Same principle whereby US TV companies churn out twenty-plus episodes of mostly-rubbish filler per year of their programmes, drama and comedy, while the UK concentrates on six or eight of good quality: the US networks are aiming, because of advertising*, to have their programmes, and their characters, become part of their audiences’ lives, week in, week out, a comforting routine that they will return to.

    [there are other secondary reasons for the longer productions schedules, such as achieving higher production values by amortising costs over a higher number of episodes, but it all basically comes down to wanting the programme to become a regular appointment in the audiences’ lives]

    In order to achieve that, quantity is more important than quality; and the same is true for the later Rowlings. So, it’s not that she ‘had outgrown the need for commercial editing’; not a bit of it. Rather, it’s that she, and her editors realised that to maximise the commercial potential of her creation, longer books were more desirable than better books; and so that is what she produced, that is what they sold, and, you know, it turns out, given the billions they made and are still making, that they made the right call.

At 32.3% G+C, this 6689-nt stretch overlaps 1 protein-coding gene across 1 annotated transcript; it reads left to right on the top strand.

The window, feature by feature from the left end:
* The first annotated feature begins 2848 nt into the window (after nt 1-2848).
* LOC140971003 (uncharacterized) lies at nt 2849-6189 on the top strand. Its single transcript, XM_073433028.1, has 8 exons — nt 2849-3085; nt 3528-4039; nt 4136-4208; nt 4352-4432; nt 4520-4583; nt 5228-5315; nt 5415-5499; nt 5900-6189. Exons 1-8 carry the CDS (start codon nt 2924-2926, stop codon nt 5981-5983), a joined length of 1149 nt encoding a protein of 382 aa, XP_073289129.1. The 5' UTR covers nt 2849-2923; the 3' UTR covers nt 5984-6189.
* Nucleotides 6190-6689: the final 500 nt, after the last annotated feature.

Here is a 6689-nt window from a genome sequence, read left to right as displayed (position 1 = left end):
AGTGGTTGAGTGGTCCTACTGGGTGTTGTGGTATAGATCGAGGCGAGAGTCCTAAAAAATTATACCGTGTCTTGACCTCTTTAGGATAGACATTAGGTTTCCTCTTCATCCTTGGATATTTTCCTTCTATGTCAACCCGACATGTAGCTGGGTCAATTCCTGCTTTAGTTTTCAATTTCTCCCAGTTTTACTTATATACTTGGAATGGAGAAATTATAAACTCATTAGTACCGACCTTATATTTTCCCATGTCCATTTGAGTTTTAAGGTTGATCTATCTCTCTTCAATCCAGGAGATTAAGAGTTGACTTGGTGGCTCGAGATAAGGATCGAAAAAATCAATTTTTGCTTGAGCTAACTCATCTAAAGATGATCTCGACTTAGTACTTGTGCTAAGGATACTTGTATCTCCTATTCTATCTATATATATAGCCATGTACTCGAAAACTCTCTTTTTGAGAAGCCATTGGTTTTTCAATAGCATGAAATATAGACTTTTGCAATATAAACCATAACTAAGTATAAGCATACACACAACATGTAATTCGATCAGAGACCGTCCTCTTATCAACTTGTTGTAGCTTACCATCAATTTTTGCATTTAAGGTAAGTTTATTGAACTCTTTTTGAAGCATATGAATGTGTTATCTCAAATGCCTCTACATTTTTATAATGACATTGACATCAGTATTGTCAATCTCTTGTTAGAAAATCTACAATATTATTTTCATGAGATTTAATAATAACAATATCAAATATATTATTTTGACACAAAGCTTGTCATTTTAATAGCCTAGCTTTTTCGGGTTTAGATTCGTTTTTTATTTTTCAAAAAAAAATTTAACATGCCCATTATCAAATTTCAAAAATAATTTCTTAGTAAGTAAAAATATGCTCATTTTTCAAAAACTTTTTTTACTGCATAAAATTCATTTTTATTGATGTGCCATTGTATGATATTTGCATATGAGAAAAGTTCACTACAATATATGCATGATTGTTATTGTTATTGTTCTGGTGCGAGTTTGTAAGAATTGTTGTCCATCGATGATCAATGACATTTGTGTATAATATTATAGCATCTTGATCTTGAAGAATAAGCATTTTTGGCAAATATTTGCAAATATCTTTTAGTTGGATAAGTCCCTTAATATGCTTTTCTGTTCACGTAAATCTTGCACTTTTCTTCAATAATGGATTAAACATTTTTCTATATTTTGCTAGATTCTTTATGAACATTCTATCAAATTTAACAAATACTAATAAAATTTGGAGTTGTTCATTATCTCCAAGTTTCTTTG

* this is changing due to the decreasing reliance on advertising as a funding model, but still holds true where advertising is the main source of revenue